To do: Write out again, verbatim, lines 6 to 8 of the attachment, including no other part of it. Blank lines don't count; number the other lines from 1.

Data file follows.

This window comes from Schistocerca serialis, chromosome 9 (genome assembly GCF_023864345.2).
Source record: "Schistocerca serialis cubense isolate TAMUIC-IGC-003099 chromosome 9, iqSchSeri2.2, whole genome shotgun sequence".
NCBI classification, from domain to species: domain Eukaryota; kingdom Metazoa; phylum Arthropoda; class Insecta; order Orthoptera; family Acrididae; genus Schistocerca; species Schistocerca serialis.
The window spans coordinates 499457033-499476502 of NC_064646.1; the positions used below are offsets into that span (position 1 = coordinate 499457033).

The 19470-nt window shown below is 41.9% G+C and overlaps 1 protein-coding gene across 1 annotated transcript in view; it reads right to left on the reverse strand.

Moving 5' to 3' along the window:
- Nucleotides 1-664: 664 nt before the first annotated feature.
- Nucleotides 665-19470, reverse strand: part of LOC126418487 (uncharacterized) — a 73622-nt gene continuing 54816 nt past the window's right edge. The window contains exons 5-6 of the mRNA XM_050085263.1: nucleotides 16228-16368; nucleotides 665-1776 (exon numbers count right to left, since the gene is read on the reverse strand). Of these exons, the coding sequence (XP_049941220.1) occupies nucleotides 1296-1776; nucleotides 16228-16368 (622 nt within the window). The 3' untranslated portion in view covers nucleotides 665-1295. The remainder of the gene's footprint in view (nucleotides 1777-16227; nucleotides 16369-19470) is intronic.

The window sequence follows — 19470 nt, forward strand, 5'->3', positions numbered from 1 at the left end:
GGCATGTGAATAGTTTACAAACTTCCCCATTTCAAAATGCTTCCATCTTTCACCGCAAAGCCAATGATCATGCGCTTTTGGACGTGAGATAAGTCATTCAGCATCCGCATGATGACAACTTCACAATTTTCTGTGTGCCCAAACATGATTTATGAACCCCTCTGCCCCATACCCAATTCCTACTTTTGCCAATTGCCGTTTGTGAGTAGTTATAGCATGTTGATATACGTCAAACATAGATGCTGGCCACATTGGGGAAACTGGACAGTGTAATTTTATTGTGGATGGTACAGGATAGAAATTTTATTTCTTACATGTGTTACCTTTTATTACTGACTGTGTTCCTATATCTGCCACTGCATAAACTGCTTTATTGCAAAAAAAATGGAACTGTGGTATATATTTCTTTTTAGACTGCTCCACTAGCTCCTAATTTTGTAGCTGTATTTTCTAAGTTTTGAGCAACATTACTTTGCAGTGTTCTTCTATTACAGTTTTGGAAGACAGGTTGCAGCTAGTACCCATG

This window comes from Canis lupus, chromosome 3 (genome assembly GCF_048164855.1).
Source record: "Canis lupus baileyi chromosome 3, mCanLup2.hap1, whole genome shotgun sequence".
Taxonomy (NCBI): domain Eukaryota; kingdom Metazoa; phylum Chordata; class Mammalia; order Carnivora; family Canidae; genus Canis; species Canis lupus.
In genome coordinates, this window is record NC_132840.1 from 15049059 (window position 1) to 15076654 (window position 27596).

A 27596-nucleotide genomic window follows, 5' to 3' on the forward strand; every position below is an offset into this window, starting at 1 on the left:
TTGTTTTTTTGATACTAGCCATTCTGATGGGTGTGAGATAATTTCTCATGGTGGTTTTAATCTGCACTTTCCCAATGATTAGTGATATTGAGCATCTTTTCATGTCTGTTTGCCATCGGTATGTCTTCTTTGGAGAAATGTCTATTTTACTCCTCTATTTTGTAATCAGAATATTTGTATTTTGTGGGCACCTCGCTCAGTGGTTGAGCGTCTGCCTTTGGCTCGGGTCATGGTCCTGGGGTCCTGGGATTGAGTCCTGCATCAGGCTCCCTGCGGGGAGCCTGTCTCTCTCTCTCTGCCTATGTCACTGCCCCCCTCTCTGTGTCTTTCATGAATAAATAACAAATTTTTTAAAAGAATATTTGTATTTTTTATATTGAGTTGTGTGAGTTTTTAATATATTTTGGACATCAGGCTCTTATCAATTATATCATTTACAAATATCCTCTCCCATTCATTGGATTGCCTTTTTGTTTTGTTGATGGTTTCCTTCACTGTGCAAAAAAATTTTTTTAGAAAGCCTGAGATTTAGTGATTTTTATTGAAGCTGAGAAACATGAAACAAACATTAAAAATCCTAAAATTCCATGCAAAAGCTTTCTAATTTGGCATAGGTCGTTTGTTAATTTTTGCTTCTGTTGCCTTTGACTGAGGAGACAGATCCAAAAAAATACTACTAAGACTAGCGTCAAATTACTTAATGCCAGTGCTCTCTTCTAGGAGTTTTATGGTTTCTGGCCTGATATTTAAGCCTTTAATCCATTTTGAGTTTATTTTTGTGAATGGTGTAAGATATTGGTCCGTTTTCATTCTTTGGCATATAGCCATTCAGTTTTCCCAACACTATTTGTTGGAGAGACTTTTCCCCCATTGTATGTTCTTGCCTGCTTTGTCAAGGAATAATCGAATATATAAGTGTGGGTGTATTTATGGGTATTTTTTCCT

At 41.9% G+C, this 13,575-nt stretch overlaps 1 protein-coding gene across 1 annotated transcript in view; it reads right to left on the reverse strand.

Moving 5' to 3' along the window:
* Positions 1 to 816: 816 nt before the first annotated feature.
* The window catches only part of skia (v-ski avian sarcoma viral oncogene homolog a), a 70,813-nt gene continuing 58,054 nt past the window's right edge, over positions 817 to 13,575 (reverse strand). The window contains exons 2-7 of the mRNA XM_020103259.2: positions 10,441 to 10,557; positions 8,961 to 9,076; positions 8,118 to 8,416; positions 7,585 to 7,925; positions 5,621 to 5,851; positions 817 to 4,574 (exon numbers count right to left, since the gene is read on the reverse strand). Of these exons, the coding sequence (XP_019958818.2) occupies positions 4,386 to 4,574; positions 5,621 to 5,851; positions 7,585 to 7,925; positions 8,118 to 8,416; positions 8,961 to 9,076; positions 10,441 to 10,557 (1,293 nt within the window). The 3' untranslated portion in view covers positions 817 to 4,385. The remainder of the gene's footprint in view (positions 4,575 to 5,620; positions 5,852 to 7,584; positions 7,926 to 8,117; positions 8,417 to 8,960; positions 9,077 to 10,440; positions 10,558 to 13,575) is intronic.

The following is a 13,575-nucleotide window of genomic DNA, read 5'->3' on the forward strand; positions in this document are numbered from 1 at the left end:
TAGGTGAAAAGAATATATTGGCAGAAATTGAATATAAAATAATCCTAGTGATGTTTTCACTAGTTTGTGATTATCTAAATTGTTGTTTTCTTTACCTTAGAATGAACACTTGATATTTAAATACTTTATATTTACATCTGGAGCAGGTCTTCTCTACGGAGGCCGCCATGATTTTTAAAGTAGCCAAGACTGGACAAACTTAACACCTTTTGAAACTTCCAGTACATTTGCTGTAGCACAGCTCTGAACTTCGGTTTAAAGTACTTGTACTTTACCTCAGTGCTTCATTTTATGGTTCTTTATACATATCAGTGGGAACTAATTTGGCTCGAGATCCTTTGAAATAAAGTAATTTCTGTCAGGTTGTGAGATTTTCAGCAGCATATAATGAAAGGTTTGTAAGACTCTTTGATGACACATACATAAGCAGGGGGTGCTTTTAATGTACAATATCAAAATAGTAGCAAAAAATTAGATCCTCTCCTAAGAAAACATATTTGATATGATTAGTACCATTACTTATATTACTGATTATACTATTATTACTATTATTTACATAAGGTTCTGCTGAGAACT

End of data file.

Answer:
Moving 5' to 3' along the window:
- Nucleotides 1-664: 664 nt before the first annotated feature.
- Nucleotides 665-19470, reverse strand: part of LOC126418487 (uncharacterized) — a 73622-nt gene continuing 54816 nt past the window's right edge. The window contains exons 5-6 of the mRNA XM_050085263.1: nucleotides 16228-16368; nucleotides 665-1776 (exon numbers count right to left, since the gene is read on the reverse strand). Of these exons, the coding sequence (XP_049941220.1) occupies nucleotides 1296-1776; nucleotides 16228-16368 (622 nt within the window). The 3' untranslated portion in view covers nucleotides 665-1295. The remainder of the gene's footprint in view (nucleotides 1777-16227; nucleotides 16369-19470) is intronic.